But none of that matters if our services are used in a way that doesn’t bring people closer together or the foundation of our society is undermined by foreign interference. I’ve expressed how upset I am that the Russians tried to use our tools to sow mistrust. We built these tools to help people connect and to bring us closer together, and they used them to try to undermine our values. What they did is wrong, and we are not going to stand for it.
Now for those who followed Facebook, you know that when we set our minds to something, we’re going to do it. It may be harder than we realized up-front and may take longer and we won’t be perfect, but we will get it done. We’re bringing the same intensity to these security issues that we brought to any adversary or challenge that we have faced.
For Facebook, the crisis isn’t due to Russians tinkering with election sentiment. The crisis for Facebook is trust. You are the product. If you don’t trust Facebook’s information you may not engage as much. Facebook needs you to pass along information. The fact that there is shock — shock I tell you — over how Facebook can be used to manipulate the masses is almost comical. After all, those tools are the same reason marketers are fueling Facebook’s financial dominance over the ad industry (with Google of course).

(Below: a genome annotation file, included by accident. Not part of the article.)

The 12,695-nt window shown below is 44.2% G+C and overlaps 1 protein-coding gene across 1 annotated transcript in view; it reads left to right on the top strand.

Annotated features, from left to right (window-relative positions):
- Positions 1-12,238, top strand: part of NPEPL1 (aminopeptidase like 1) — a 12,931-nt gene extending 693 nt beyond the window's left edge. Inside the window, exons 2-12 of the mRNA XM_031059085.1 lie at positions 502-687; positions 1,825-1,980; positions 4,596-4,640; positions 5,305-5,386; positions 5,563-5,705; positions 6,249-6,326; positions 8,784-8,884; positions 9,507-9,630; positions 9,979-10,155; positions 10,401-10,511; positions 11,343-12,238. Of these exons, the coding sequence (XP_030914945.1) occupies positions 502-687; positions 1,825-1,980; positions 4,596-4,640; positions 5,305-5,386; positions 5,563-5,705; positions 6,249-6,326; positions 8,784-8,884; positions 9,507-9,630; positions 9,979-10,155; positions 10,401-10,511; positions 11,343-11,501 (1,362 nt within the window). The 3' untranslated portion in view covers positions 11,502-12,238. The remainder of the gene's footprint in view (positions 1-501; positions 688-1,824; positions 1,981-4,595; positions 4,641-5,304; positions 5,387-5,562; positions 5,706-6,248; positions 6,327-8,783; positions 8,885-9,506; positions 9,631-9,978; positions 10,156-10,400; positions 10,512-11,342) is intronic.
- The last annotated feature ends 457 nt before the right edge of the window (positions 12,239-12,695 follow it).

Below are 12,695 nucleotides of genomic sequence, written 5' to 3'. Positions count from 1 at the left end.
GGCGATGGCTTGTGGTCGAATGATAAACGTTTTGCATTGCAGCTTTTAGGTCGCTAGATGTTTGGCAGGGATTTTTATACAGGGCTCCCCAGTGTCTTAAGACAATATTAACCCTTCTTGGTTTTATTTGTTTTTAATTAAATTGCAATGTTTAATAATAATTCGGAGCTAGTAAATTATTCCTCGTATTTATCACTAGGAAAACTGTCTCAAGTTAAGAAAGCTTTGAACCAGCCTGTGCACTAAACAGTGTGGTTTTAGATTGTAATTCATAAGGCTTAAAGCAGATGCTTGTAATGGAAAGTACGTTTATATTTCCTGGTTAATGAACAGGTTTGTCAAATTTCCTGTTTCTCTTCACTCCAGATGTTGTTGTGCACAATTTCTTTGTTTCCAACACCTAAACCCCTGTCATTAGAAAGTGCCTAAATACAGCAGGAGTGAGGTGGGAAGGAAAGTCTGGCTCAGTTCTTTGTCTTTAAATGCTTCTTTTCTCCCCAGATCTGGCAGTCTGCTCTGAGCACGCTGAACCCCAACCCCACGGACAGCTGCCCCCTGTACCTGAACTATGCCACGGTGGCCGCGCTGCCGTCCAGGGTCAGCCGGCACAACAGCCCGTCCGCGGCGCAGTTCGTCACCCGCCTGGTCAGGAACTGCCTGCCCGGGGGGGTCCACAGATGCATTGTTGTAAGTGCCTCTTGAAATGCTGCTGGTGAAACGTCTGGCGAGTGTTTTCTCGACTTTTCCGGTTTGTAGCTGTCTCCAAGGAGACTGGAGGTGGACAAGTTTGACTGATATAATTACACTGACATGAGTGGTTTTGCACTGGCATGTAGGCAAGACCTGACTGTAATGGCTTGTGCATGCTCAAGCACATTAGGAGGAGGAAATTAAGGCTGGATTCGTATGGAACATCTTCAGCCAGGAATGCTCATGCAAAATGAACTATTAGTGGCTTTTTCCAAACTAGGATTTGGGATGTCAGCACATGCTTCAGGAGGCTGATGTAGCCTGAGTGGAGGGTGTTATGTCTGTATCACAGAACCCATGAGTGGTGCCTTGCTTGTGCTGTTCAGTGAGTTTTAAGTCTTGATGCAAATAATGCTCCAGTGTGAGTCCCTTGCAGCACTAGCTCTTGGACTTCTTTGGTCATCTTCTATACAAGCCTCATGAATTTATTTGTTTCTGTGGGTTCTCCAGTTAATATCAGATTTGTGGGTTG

But this rant isn’t an indictment of social media lemmings or Facebook’s controls or approach to ads. The Facebook conference call — and Zuckerberg’s solution to double headcount on security and throw humans at the fake news and trust issue — is really an indictment on its AI prowess. Facebook simply doesn’t have the tools or AI engineering to automate its way out of its mess.